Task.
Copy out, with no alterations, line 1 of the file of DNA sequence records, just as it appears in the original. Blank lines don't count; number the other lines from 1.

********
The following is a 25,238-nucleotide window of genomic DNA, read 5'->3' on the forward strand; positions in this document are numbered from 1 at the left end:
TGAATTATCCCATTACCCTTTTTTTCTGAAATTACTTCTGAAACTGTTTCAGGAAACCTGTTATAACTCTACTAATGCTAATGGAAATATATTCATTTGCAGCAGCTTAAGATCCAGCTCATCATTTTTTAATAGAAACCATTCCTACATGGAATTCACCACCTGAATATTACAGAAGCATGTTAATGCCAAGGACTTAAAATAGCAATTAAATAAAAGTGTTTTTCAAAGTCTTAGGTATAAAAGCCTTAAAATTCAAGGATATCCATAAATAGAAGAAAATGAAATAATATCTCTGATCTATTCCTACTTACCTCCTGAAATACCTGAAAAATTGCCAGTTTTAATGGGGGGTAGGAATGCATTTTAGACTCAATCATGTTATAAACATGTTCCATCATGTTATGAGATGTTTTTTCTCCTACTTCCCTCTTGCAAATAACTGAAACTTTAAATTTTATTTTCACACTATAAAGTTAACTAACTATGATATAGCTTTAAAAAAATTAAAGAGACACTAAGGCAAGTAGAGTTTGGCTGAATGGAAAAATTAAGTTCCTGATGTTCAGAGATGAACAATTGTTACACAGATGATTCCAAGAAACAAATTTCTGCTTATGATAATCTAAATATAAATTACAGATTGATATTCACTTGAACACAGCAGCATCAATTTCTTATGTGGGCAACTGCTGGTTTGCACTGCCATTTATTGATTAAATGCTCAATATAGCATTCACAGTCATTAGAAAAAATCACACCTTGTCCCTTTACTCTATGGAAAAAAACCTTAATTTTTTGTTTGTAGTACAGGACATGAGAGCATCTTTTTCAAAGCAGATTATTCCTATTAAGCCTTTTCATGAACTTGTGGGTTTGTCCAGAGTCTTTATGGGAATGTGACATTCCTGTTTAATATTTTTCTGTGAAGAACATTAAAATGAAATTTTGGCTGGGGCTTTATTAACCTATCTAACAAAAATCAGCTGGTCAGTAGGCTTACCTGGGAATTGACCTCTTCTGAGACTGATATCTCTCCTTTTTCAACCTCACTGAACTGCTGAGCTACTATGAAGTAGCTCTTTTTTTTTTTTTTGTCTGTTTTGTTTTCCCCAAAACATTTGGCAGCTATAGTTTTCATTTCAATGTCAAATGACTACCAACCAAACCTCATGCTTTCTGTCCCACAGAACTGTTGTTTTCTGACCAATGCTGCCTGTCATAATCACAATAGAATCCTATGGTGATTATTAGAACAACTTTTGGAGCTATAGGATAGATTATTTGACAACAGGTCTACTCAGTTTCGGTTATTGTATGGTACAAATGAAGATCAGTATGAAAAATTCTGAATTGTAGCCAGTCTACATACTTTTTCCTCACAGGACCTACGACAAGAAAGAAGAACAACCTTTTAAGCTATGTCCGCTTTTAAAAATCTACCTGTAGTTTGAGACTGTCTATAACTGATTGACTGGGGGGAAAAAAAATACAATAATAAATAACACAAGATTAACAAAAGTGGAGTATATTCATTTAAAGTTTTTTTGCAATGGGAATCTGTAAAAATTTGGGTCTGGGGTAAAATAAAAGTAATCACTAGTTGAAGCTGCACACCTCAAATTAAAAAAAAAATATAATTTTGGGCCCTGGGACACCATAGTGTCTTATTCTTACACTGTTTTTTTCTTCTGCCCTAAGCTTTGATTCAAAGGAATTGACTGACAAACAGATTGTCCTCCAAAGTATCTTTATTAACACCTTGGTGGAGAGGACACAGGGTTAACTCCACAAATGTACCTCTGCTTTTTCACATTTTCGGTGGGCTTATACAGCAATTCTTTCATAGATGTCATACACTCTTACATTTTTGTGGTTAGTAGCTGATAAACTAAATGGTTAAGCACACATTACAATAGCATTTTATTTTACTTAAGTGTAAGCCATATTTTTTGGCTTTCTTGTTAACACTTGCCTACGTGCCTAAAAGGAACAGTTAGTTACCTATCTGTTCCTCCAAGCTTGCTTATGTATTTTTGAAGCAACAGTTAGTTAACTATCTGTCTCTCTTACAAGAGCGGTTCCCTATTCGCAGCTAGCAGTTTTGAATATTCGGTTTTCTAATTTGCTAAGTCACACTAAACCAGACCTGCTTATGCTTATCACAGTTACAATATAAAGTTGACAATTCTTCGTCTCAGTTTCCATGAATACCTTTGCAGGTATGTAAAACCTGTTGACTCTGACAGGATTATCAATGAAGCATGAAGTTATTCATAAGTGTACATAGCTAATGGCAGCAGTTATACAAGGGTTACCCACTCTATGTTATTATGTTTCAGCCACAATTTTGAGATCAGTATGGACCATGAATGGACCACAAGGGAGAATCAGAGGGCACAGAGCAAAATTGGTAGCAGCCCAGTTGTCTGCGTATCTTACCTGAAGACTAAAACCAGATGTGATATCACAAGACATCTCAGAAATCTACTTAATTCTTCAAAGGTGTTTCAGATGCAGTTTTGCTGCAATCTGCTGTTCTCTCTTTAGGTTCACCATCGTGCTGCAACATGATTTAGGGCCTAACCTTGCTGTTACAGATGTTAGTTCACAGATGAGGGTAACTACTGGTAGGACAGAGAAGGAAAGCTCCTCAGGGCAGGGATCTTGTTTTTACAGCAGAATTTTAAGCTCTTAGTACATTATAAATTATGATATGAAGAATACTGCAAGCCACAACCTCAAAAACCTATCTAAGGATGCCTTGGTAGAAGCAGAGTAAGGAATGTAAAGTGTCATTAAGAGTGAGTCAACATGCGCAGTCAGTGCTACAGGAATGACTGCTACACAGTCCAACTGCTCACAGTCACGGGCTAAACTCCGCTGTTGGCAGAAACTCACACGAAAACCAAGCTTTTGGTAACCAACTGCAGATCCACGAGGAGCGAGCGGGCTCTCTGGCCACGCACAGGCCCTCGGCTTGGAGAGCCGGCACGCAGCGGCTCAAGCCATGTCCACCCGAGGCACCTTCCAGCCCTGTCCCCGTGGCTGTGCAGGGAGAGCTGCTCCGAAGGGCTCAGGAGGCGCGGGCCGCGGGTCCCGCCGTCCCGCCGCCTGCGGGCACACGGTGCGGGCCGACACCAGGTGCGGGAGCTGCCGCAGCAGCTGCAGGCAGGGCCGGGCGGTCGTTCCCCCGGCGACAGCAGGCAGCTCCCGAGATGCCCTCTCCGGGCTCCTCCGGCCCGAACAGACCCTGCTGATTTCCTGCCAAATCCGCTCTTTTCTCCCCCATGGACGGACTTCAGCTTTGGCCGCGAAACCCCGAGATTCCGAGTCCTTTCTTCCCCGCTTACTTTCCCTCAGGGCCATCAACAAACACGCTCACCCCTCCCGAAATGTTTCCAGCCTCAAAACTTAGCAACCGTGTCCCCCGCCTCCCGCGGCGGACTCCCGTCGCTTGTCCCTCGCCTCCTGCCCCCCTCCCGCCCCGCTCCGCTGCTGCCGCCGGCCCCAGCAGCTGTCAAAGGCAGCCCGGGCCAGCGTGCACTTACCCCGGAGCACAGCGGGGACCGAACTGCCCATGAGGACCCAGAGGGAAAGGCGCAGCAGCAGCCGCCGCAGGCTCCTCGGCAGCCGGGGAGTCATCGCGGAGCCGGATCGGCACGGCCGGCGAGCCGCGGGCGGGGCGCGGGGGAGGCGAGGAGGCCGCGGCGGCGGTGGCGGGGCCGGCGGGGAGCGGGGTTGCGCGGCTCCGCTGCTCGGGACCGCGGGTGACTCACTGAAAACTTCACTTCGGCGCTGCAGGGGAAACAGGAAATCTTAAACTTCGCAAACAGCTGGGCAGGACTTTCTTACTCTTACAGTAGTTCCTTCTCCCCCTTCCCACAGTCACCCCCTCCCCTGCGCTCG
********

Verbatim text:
The following is a 25,238-nucleotide window of genomic DNA, read 5'->3' on the forward strand; positions in this document are numbered from 1 at the left end: